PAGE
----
Durham County covers has a large geographical area and is full of small, remote villages that do not have mains gas and are ‘hard to treat’ with regards to thermal insulation.  In addition, many of the villages are ex-colliery communities and/or ex-limestone quarry areas with older housing built during the heyday of these industries to accommodate their workforce.

Due to a large proportion of the housing being constructed pre-1920 their walls are built without a cavity, i.e. solid.  This, by today’s standard, is a very inefficient construction method and must be remedied if the UK is to achieve its 2050 ‘Net Zero’ target.  The obvious solution is to insulate the properties externally, however over 100 of the dwellings are of stone construction, which are considered ‘planning sensitive’.

The combination of these attributes thrusts high percentages of the local population into fuel poverty and reduced living standards through condensation, mould growth and cold.  To exacerbate the issue further, the vast majority of this housing is of private tenure following the sale of the properties at discounted prices when the collieries were closed.

Due to limited floor space inside the dwellings, risk of cold bridging and sheer expense internal wall insulation was not an option, leaving no known products on the market suitable for treating the housing.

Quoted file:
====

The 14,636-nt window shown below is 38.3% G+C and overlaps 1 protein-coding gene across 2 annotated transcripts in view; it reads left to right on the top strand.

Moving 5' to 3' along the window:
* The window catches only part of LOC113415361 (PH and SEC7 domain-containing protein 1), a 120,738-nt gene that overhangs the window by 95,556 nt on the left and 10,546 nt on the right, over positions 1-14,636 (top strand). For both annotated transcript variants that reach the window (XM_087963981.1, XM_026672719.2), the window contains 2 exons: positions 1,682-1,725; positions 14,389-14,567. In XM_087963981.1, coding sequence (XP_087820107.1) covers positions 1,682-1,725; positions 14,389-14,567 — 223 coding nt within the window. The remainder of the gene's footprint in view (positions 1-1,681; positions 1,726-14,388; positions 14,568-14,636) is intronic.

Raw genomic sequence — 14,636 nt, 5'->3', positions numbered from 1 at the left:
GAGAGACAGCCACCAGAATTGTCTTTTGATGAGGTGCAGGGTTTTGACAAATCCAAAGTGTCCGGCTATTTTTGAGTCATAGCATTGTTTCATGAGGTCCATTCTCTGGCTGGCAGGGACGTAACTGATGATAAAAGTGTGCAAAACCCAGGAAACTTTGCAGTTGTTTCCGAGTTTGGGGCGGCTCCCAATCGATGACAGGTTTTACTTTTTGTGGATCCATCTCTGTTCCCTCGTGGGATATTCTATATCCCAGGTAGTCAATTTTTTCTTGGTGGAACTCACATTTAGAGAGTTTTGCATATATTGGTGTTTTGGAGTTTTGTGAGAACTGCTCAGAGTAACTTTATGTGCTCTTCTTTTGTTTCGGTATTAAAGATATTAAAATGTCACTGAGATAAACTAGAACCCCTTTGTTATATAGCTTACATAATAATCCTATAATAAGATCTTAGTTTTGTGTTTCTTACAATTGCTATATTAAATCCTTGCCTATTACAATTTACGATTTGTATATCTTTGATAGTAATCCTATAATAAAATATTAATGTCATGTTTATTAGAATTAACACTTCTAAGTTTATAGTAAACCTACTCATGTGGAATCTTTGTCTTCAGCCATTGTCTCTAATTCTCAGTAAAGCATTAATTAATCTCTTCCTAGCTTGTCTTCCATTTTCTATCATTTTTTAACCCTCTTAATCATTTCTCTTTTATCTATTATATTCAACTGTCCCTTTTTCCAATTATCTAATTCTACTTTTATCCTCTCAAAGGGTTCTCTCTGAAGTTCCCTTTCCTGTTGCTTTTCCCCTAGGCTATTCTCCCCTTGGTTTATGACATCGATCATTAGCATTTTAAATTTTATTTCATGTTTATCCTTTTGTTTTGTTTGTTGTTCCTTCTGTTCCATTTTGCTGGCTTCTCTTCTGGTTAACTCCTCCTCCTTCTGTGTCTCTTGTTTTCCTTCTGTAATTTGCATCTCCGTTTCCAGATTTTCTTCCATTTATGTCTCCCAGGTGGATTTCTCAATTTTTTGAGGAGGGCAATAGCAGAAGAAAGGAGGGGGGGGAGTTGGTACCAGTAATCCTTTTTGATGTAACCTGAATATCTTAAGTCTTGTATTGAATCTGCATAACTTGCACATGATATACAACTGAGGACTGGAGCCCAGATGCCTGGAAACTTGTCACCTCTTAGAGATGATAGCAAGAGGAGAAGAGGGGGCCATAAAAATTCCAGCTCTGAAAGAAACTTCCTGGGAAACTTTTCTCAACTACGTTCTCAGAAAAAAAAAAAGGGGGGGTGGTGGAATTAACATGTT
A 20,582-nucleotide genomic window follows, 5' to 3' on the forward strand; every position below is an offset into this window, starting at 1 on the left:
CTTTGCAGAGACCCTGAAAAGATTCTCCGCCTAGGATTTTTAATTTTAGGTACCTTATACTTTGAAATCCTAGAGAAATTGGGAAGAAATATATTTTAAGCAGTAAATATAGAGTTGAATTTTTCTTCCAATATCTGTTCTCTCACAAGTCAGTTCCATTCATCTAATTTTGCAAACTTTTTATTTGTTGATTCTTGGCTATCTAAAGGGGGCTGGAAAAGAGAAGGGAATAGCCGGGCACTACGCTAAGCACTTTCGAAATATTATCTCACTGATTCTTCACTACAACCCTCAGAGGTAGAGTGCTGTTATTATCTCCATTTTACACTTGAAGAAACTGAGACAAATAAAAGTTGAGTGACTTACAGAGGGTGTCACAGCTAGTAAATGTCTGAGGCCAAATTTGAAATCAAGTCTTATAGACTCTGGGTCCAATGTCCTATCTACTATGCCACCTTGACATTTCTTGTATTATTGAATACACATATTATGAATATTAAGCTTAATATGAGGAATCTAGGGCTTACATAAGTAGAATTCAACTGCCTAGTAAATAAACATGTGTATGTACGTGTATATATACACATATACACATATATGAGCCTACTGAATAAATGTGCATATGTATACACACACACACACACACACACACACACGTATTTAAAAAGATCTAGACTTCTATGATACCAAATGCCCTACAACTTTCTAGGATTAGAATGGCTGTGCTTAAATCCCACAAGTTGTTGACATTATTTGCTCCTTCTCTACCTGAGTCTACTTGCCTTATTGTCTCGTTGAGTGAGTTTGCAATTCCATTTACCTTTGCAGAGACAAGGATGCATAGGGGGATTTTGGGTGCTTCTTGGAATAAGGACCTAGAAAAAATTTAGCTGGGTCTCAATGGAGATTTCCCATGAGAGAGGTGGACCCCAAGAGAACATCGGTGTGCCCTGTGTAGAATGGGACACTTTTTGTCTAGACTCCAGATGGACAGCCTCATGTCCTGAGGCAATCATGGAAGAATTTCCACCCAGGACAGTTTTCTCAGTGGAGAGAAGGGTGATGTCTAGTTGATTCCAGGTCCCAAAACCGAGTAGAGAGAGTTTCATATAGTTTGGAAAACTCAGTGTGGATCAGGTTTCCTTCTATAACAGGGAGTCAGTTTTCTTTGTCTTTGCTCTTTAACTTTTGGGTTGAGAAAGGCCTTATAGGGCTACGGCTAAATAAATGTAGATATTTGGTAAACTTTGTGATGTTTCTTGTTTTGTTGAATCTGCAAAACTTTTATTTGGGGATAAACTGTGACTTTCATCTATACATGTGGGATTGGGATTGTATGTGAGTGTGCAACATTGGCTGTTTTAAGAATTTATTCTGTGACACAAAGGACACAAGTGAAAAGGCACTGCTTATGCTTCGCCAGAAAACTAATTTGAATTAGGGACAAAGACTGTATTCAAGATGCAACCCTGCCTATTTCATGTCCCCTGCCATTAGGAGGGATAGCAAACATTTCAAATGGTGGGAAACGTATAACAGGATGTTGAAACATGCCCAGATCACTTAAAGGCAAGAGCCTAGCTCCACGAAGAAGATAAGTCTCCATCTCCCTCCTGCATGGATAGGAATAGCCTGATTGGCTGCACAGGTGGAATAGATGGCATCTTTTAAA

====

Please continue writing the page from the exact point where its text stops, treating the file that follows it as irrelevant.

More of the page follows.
At this point the principal contractor for many local housing projects, Westdale North Ltd, recommended that Durham considered the new and revolutionary ArtBrick ‘Stone’ range of finishes.

Able to recreate the appearance of legitimate stone in a multitude of patterns, colours and textures the ArtBrick product opened the door to the possibility of using external wall insulation to make the housing warmer.  Not only that, ArtBrick was able to tick the ‘innovation’ box and achieve ERDF funding for the scheme, meaning the home owners essentially received their home insulation free of charge.

We were able to produce and submit a sample which sailed through planning and allowed the scheme to get underway, however once on site we had several visits and finishes tweaked on site within days to give the exact finish wanted by the planners, Durham County Council and the home owners.  Without using ArtBrick, the finish (and possibly even the whole EWI system) would have to have been removed and completely replaced to achieve any alteration, leading to substantial extra cost and material lead times.

Following the on-site tweaking we ended up with several final designs for the properties including coursed and un-course stone effects and we applied the optimum design to bring back the original aesthetic of the houses after they had been rendered in different colours and styles ‘peacemeal’ fashion over the years.  Our final street scene restores the original character without completely replicating it, still allowing conservationists to distinguish old from new.

  • Revolutionary stone effect finish applied to 100+ houses.
  • Achieved ERDF ‘innovation’ funding for DCC.
  • Revived and allowed an otherwise impossible project to go ahead.
  • Complete restoration of the original character of the buildings.
  • Finishes were tweaked on site to allow multiple differing finishes without delaying the contract.
  • Far less expensive, quicker to apply and less disturbance to occupants than internal wall insulation.

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